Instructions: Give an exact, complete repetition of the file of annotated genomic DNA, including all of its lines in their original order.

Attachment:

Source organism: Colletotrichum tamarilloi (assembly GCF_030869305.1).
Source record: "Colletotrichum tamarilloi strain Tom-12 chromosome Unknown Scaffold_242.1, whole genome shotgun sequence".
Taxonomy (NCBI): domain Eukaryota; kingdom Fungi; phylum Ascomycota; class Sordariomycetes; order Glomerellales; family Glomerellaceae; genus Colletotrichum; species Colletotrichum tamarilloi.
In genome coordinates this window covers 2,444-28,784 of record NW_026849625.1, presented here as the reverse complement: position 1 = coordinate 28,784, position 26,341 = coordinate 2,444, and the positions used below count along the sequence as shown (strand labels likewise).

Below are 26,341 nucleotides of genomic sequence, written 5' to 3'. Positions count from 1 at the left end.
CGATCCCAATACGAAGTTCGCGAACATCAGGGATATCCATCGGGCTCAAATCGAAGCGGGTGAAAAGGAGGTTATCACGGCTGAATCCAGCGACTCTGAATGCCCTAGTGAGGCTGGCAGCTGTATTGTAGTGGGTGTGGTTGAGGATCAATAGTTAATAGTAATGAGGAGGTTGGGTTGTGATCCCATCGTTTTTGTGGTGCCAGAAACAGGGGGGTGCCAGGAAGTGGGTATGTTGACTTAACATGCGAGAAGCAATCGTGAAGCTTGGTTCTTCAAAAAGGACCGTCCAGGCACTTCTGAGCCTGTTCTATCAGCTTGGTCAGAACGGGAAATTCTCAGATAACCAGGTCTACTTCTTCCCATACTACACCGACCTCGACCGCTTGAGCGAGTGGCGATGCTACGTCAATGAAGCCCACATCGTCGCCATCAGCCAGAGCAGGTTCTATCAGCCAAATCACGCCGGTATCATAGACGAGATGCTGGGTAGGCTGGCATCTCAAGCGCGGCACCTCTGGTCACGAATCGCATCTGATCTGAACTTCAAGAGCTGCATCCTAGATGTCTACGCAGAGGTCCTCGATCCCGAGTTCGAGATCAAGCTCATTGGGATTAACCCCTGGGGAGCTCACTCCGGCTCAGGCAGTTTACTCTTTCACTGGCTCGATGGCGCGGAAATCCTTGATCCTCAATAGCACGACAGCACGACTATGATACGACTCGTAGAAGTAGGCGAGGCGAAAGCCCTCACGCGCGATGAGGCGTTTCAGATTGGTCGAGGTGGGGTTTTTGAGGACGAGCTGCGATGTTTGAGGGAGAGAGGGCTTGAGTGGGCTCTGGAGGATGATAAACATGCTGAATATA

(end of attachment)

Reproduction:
Source organism: Colletotrichum tamarilloi (assembly GCF_030869305.1).
Source record: "Colletotrichum tamarilloi strain Tom-12 chromosome Unknown Scaffold_242.1, whole genome shotgun sequence".
Taxonomy (NCBI): domain Eukaryota; kingdom Fungi; phylum Ascomycota; class Sordariomycetes; order Glomerellales; family Glomerellaceae; genus Colletotrichum; species Colletotrichum tamarilloi.
In genome coordinates this window covers 2,444-28,784 of record NW_026849625.1, presented here as the reverse complement: position 1 = coordinate 28,784, position 26,341 = coordinate 2,444, and the positions used below count along the sequence as shown (strand labels likewise).

Below are 26,341 nucleotides of genomic sequence, written 5' to 3'. Positions count from 1 at the left end.
CGATCCCAATACGAAGTTCGCGAACATCAGGGATATCCATCGGGCTCAAATCGAAGCGGGTGAAAAGGAGGTTATCACGGCTGAATCCAGCGACTCTGAATGCCCTAGTGAGGCTGGCAGCTGTATTGTAGTGGGTGTGGTTGAGGATCAATAGTTAATAGTAATGAGGAGGTTGGGTTGTGATCCCATCGTTTTTGTGGTGCCAGAAACAGGGGGGTGCCAGGAAGTGGGTATGTTGACTTAACATGCGAGAAGCAATCGTGAAGCTTGGTTCTTCAAAAAGGACCGTCCAGGCACTTCTGAGCCTGTTCTATCAGCTTGGTCAGAACGGGAAATTCTCAGATAACCAGGTCTACTTCTTCCCATACTACACCGACCTCGACCGCTTGAGCGAGTGGCGATGCTACGTCAATGAAGCCCACATCGTCGCCATCAGCCAGAGCAGGTTCTATCAGCCAAATCACGCCGGTATCATAGACGAGATGCTGGGTAGGCTGGCATCTCAAGCGCGGCACCTCTGGTCACGAATCGCATCTGATCTGAACTTCAAGAGCTGCATCCTAGATGTCTACGCAGAGGTCCTCGATCCCGAGTTCGAGATCAAGCTCATTGGGATTAACCCCTGGGGAGCTCACTCCGGCTCAGGCAGTTTACTCTTTCACTGGCTCGATGGCGCGGAAATCCTTGATCCTCAATAGCACGACAGCACGACTATGATACGACTCGTAGAAGTAGGCGAGGCGAAAGCCCTCACGCGCGATGAGGCGTTTCAGATTGGTCGAGGTGGGGTTTTTGAGGACGAGCTGCGATGTTTGAGGGAGAGAGGGCTTGAGTGGGCTCTGGAGGATGATAAACATGCTGAATATA